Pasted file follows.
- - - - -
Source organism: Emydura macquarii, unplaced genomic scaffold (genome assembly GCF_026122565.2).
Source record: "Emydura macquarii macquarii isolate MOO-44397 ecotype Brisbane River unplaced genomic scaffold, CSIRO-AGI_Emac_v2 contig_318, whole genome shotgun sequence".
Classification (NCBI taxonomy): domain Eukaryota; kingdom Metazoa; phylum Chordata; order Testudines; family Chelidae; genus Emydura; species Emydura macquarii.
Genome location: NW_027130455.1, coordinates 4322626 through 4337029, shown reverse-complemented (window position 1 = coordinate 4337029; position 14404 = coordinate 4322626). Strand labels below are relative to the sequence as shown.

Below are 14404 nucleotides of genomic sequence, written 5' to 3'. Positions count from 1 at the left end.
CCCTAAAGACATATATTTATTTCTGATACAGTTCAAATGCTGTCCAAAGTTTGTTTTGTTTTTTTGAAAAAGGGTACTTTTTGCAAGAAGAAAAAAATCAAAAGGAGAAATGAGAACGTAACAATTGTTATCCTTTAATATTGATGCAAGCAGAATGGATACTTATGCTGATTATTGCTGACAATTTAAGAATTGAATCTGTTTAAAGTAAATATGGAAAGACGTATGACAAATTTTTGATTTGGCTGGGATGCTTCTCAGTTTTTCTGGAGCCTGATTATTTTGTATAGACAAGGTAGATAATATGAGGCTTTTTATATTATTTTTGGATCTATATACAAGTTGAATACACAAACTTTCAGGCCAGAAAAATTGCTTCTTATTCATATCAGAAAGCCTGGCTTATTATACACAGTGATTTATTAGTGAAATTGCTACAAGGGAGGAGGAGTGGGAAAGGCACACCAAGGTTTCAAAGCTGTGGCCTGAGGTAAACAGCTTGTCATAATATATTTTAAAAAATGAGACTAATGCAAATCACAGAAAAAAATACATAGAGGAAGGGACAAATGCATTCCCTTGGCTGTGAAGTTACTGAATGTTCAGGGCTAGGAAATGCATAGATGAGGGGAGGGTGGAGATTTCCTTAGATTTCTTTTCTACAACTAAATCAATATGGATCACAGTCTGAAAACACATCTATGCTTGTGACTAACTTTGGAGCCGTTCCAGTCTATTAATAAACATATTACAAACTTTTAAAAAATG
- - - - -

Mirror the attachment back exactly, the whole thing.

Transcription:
Source organism: Emydura macquarii, unplaced genomic scaffold (genome assembly GCF_026122565.2).
Source record: "Emydura macquarii macquarii isolate MOO-44397 ecotype Brisbane River unplaced genomic scaffold, CSIRO-AGI_Emac_v2 contig_318, whole genome shotgun sequence".
Classification (NCBI taxonomy): domain Eukaryota; kingdom Metazoa; phylum Chordata; order Testudines; family Chelidae; genus Emydura; species Emydura macquarii.
Genome location: NW_027130455.1, coordinates 4322626 through 4337029, shown reverse-complemented (window position 1 = coordinate 4337029; position 14404 = coordinate 4322626). Strand labels below are relative to the sequence as shown.

Below are 14404 nucleotides of genomic sequence, written 5' to 3'. Positions count from 1 at the left end.
CCCTAAAGACATATATTTATTTCTGATACAGTTCAAATGCTGTCCAAAGTTTGTTTTGTTTTTTTGAAAAAGGGTACTTTTTGCAAGAAGAAAAAAATCAAAAGGAGAAATGAGAACGTAACAATTGTTATCCTTTAATATTGATGCAAGCAGAATGGATACTTATGCTGATTATTGCTGACAATTTAAGAATTGAATCTGTTTAAAGTAAATATGGAAAGACGTATGACAAATTTTTGATTTGGCTGGGATGCTTCTCAGTTTTTCTGGAGCCTGATTATTTTGTATAGACAAGGTAGATAATATGAGGCTTTTTATATTATTTTTGGATCTATATACAAGTTGAATACACAAACTTTCAGGCCAGAAAAATTGCTTCTTATTCATATCAGAAAGCCTGGCTTATTATACACAGTGATTTATTAGTGAAATTGCTACAAGGGAGGAGGAGTGGGAAAGGCACACCAAGGTTTCAAAGCTGTGGCCTGAGGTAAACAGCTTGTCATAATATATTTTAAAAAATGAGACTAATGCAAATCACAGAAAAAAATACATAGAGGAAGGGACAAATGCATTCCCTTGGCTGTGAAGTTACTGAATGTTCAGGGCTAGGAAATGCATAGATGAGGGGAGGGTGGAGATTTCCTTAGATTTCTTTTCTACAACTAAATCAATATGGATCACAGTCTGAAAACACATCTATGCTTGTGACTAACTTTGGAGCCGTTCCAGTCTATTAATAAACATATTACAAACTTTTAAAAAATG